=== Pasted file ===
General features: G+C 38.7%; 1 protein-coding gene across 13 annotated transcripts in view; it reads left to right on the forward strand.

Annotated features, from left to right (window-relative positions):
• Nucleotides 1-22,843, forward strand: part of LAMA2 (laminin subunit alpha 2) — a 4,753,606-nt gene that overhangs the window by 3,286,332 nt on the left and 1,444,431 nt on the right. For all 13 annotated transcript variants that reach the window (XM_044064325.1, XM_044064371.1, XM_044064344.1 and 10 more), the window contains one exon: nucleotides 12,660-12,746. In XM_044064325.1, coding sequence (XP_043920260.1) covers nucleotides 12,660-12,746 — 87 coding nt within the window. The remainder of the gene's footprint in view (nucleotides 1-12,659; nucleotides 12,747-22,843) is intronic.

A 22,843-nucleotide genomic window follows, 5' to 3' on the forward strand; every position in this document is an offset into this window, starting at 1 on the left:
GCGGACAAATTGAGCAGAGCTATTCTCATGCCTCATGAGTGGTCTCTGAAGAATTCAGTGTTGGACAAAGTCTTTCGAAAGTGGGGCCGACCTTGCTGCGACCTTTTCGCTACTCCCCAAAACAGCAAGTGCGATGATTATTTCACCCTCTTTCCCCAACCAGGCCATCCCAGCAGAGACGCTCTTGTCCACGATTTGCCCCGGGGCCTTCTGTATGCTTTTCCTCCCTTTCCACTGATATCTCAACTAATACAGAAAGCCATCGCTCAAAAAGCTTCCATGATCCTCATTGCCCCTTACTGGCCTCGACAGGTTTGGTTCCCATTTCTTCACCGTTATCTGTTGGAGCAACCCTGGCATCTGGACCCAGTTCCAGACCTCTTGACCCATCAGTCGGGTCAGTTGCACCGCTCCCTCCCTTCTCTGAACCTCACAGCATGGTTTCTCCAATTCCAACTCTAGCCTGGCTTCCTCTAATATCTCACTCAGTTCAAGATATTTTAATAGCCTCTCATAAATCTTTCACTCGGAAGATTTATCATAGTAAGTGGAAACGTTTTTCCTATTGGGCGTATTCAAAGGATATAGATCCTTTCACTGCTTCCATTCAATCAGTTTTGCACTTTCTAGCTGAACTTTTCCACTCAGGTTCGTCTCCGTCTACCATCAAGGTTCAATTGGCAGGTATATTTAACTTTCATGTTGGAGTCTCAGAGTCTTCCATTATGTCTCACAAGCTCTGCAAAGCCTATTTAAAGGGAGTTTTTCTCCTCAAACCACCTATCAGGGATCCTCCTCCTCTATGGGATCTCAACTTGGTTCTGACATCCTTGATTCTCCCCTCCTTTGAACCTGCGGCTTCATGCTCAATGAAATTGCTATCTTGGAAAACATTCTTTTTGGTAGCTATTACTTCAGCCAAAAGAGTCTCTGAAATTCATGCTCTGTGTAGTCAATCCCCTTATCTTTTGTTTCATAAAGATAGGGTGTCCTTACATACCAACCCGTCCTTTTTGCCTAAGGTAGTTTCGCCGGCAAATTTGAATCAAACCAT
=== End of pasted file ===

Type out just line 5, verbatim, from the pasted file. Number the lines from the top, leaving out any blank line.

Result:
GCGGACAAATTGAGCAGAGCTATTCTCATGCCTCATGAGTGGTCTCTGAAGAATTCAGTGTTGGACAAAGTCTTTCGAAAGTGGGGCCGACCTTGCTGCGACCTTTTCGCTACTCCCCAAAACAGCAAGTGCGATGATTATTTCACCCTCTTTCCCCAACCAGGCCATCCCAGCAGAGACGCTCTTGTCCACGATTTGCCCCGGGGCCTTCTGTATGCTTTTCCTCCCTTTCCACTGATATCTCAACTAATACAGAAAGCCATCGCTCAAAAAGCTTCCATGATCCTCATTGCCCCTTACTGGCCTCGACAGGTTTGGTTCCCATTTCTTCACCGTTATCTGTTGGAGCAACCCTGGCATCTGGACCCAGTTCCAGACCTCTTGACCCATCAGTCGGGTCAGTTGCACCGCTCCCTCCCTTCTCTGAACCTCACAGCATGGTTTCTCCAATTCCAACTCTAGCCTGGCTTCCTCTAATATCTCACTCAGTTCAAGATATTTTAATAGCCTCTCATAAATCTTTCACTCGGAAGATTTATCATAGTAAGTGGAAACGTTTTTCCTATTGGGCGTATTCAAAGGATATAGATCCTTTCACTGCTTCCATTCAATCAGTTTTGCACTTTCTAGCTGAACTTTTCCACTCAGGTTCGTCTCCGTCTACCATCAAGGTTCAATTGGCAGGTATATTTAACTTTCATGTTGGAGTCTCAGAGTCTTCCATTATGTCTCACAAGCTCTGCAAAGCCTATTTAAAGGGAGTTTTTCTCCTCAAACCACCTATCAGGGATCCTCCTCCTCTATGGGATCTCAACTTGGTTCTGACATCCTTGATTCTCCCCTCCTTTGAACCTGCGGCTTCATGCTCAATGAAATTGCTATCTTGGAAAACATTCTTTTTGGTAGCTATTACTTCAGCCAAAAGAGTCTCTGAAATTCATGCTCTGTGTAGTCAATCCCCTTATCTTTTGTTTCATAAAGATAGGGTGTCCTTACATACCAACCCGTCCTTTTTGCCTAAGGTAGTTTCGCCGGCAAATTTGAATCAAACCAT